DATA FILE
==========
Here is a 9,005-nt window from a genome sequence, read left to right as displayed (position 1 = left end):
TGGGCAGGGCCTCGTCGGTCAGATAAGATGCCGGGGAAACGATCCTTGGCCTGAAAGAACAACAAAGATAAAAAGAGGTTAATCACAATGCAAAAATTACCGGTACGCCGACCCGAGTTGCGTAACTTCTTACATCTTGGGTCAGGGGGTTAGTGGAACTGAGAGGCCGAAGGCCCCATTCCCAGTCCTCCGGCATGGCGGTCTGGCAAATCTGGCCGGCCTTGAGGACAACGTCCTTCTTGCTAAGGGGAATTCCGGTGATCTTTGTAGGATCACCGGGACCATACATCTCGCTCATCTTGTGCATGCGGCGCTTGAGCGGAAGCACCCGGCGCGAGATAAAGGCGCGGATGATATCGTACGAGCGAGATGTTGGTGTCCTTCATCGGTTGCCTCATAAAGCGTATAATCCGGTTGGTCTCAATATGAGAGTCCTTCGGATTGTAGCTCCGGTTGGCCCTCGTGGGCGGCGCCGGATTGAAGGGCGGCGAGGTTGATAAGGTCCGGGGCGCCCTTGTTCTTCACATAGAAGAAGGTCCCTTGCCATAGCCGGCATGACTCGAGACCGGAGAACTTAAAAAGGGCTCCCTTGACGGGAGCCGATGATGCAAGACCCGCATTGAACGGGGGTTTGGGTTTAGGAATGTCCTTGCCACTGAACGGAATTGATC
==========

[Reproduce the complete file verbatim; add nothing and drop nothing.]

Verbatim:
Here is a 9,005-nt window from a genome sequence, read left to right as displayed (position 1 = left end):
TGGGCAGGGCCTCGTCGGTCAGATAAGATGCCGGGGAAACGATCCTTGGCCTGAAAGAACAACAAAGATAAAAAGAGGTTAATCACAATGCAAAAATTACCGGTACGCCGACCCGAGTTGCGTAACTTCTTACATCTTGGGTCAGGGGGTTAGTGGAACTGAGAGGCCGAAGGCCCCATTCCCAGTCCTCCGGCATGGCGGTCTGGCAAATCTGGCCGGCCTTGAGGACAACGTCCTTCTTGCTAAGGGGAATTCCGGTGATCTTTGTAGGATCACCGGGACCATACATCTCGCTCATCTTGTGCATGCGGCGCTTGAGCGGAAGCACCCGGCGCGAGATAAAGGCGCGGATGATATCGTACGAGCGAGATGTTGGTGTCCTTCATCGGTTGCCTCATAAAGCGTATAATCCGGTTGGTCTCAATATGAGAGTCCTTCGGATTGTAGCTCCGGTTGGCCCTCGTGGGCGGCGCCGGATTGAAGGGCGGCGAGGTTGATAAGGTCCGGGGCGCCCTTGTTCTTCACATAGAAGAAGGTCCCTTGCCATAGCCGGCATGACTCGAGACCGGAGAACTTAAAAAGGGCTCCCTTGACGGGAGCCGATGATGCAAGACCCGCATTGAACGGGGGTTTGGGTTTAGGAATGTCCTTGCCACTGAACGGAATTGATC